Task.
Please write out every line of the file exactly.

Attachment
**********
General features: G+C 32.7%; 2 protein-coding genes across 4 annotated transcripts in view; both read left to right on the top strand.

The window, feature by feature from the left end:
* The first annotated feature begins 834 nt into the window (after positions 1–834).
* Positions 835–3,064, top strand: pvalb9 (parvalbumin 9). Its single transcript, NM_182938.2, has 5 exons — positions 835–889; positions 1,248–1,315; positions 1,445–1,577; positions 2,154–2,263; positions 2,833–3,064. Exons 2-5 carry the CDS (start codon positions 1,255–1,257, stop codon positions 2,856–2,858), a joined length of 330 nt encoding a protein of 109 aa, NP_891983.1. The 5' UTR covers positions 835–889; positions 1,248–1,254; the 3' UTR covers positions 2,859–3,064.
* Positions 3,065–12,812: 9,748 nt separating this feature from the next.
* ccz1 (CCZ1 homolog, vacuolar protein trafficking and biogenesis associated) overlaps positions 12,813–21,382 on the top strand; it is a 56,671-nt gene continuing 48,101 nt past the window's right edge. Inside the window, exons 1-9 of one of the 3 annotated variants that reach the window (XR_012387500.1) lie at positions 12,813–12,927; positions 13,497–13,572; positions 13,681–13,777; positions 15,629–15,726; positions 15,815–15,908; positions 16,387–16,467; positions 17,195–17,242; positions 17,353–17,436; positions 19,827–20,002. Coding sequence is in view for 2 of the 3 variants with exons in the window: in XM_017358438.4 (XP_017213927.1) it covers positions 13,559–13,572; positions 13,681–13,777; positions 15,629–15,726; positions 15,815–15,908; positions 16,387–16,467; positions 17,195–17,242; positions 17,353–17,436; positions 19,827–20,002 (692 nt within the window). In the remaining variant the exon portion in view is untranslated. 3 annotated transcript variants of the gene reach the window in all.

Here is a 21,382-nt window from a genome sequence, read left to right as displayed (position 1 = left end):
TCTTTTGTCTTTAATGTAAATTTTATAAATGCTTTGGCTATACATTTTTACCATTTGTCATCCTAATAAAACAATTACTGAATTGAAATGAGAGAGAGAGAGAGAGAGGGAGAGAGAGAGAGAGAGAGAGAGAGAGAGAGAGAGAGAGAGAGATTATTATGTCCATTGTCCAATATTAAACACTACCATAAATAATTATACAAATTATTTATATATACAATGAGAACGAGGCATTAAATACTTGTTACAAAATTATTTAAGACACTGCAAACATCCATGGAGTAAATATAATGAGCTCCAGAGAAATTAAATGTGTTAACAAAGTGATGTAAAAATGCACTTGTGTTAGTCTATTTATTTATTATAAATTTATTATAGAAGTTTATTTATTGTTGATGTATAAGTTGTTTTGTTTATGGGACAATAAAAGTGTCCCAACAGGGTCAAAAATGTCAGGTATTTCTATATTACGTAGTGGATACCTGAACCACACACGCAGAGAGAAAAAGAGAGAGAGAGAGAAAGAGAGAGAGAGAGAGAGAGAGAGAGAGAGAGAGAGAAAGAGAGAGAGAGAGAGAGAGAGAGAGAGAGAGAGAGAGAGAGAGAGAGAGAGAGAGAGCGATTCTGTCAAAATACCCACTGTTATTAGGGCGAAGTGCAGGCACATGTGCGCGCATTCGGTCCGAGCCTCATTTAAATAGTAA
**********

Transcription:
General features: G+C 32.7%; 2 protein-coding genes across 4 annotated transcripts in view; both read left to right on the top strand.

The window, feature by feature from the left end:
* The first annotated feature begins 834 nt into the window (after positions 1–834).
* Positions 835–3,064, top strand: pvalb9 (parvalbumin 9). Its single transcript, NM_182938.2, has 5 exons — positions 835–889; positions 1,248–1,315; positions 1,445–1,577; positions 2,154–2,263; positions 2,833–3,064. Exons 2-5 carry the CDS (start codon positions 1,255–1,257, stop codon positions 2,856–2,858), a joined length of 330 nt encoding a protein of 109 aa, NP_891983.1. The 5' UTR covers positions 835–889; positions 1,248–1,254; the 3' UTR covers positions 2,859–3,064.
* Positions 3,065–12,812: 9,748 nt separating this feature from the next.
* ccz1 (CCZ1 homolog, vacuolar protein trafficking and biogenesis associated) overlaps positions 12,813–21,382 on the top strand; it is a 56,671-nt gene continuing 48,101 nt past the window's right edge. Inside the window, exons 1-9 of one of the 3 annotated variants that reach the window (XR_012387500.1) lie at positions 12,813–12,927; positions 13,497–13,572; positions 13,681–13,777; positions 15,629–15,726; positions 15,815–15,908; positions 16,387–16,467; positions 17,195–17,242; positions 17,353–17,436; positions 19,827–20,002. Coding sequence is in view for 2 of the 3 variants with exons in the window: in XM_017358438.4 (XP_017213927.1) it covers positions 13,559–13,572; positions 13,681–13,777; positions 15,629–15,726; positions 15,815–15,908; positions 16,387–16,467; positions 17,195–17,242; positions 17,353–17,436; positions 19,827–20,002 (692 nt within the window). In the remaining variant the exon portion in view is untranslated. 3 annotated transcript variants of the gene reach the window in all.

Here is a 21,382-nt window from a genome sequence, read left to right as displayed (position 1 = left end):
TCTTTTGTCTTTAATGTAAATTTTATAAATGCTTTGGCTATACATTTTTACCATTTGTCATCCTAATAAAACAATTACTGAATTGAAATGAGAGAGAGAGAGAGAGAGGGAGAGAGAGAGAGAGAGAGAGAGAGAGAGAGAGAGAGAGAGAGATTATTATGTCCATTGTCCAATATTAAACACTACCATAAATAATTATACAAATTATTTATATATACAATGAGAACGAGGCATTAAATACTTGTTACAAAATTATTTAAGACACTGCAAACATCCATGGAGTAAATATAATGAGCTCCAGAGAAATTAAATGTGTTAACAAAGTGATGTAAAAATGCACTTGTGTTAGTCTATTTATTTATTATAAATTTATTATAGAAGTTTATTTATTGTTGATGTATAAGTTGTTTTGTTTATGGGACAATAAAAGTGTCCCAACAGGGTCAAAAATGTCAGGTATTTCTATATTACGTAGTGGATACCTGAACCACACACGCAGAGAGAAAAAGAGAGAGAGAGAGAAAGAGAGAGAGAGAGAGAGAGAGAGAGAGAGAGAGAGAAAGAGAGAGAGAGAGAGAGAGAGAGAGAGAGAGAGAGAGAGAGAGAGAGAGAGAGAGAGCGATTCTGTCAAAATACCCACTGTTATTAGGGCGAAGTGCAGGCACATGTGCGCGCATTCGGTCCGAGCCTCATTTAAATAGTAA